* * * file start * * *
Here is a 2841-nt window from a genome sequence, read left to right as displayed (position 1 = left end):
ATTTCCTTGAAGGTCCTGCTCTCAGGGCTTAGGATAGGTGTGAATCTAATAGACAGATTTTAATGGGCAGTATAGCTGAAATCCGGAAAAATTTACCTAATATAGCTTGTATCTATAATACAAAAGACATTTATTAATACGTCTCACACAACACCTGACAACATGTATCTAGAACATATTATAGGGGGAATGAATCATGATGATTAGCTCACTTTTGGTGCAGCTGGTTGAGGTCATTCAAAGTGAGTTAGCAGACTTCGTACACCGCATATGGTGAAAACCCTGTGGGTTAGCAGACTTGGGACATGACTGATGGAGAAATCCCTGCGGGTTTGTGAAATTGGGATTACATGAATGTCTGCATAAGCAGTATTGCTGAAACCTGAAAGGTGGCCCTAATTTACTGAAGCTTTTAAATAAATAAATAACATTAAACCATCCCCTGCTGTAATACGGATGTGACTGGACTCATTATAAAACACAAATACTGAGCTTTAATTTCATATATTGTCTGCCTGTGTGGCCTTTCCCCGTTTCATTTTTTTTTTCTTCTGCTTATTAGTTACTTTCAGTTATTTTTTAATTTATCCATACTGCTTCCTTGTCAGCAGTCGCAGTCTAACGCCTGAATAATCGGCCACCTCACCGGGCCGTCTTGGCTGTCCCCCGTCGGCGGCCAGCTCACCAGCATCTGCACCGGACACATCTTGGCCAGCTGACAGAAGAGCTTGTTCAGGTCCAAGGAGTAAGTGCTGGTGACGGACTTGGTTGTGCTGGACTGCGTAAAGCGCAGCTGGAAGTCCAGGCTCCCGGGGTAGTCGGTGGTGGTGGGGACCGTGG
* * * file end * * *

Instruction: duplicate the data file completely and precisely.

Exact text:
Here is a 2841-nt window from a genome sequence, read left to right as displayed (position 1 = left end):
ATTTCCTTGAAGGTCCTGCTCTCAGGGCTTAGGATAGGTGTGAATCTAATAGACAGATTTTAATGGGCAGTATAGCTGAAATCCGGAAAAATTTACCTAATATAGCTTGTATCTATAATACAAAAGACATTTATTAATACGTCTCACACAACACCTGACAACATGTATCTAGAACATATTATAGGGGGAATGAATCATGATGATTAGCTCACTTTTGGTGCAGCTGGTTGAGGTCATTCAAAGTGAGTTAGCAGACTTCGTACACCGCATATGGTGAAAACCCTGTGGGTTAGCAGACTTGGGACATGACTGATGGAGAAATCCCTGCGGGTTTGTGAAATTGGGATTACATGAATGTCTGCATAAGCAGTATTGCTGAAACCTGAAAGGTGGCCCTAATTTACTGAAGCTTTTAAATAAATAAATAACATTAAACCATCCCCTGCTGTAATACGGATGTGACTGGACTCATTATAAAACACAAATACTGAGCTTTAATTTCATATATTGTCTGCCTGTGTGGCCTTTCCCCGTTTCATTTTTTTTTTCTTCTGCTTATTAGTTACTTTCAGTTATTTTTTAATTTATCCATACTGCTTCCTTGTCAGCAGTCGCAGTCTAACGCCTGAATAATCGGCCACCTCACCGGGCCGTCTTGGCTGTCCCCCGTCGGCGGCCAGCTCACCAGCATCTGCACCGGACACATCTTGGCCAGCTGACAGAAGAGCTTGTTCAGGTCCAAGGAGTAAGTGCTGGTGACGGACTTGGTTGTGCTGGACTGCGTAAAGCGCAGCTGGAAGTCCAGGCTCCCGGGGTAGTCGGTGGTGGTGGGGACCGTGG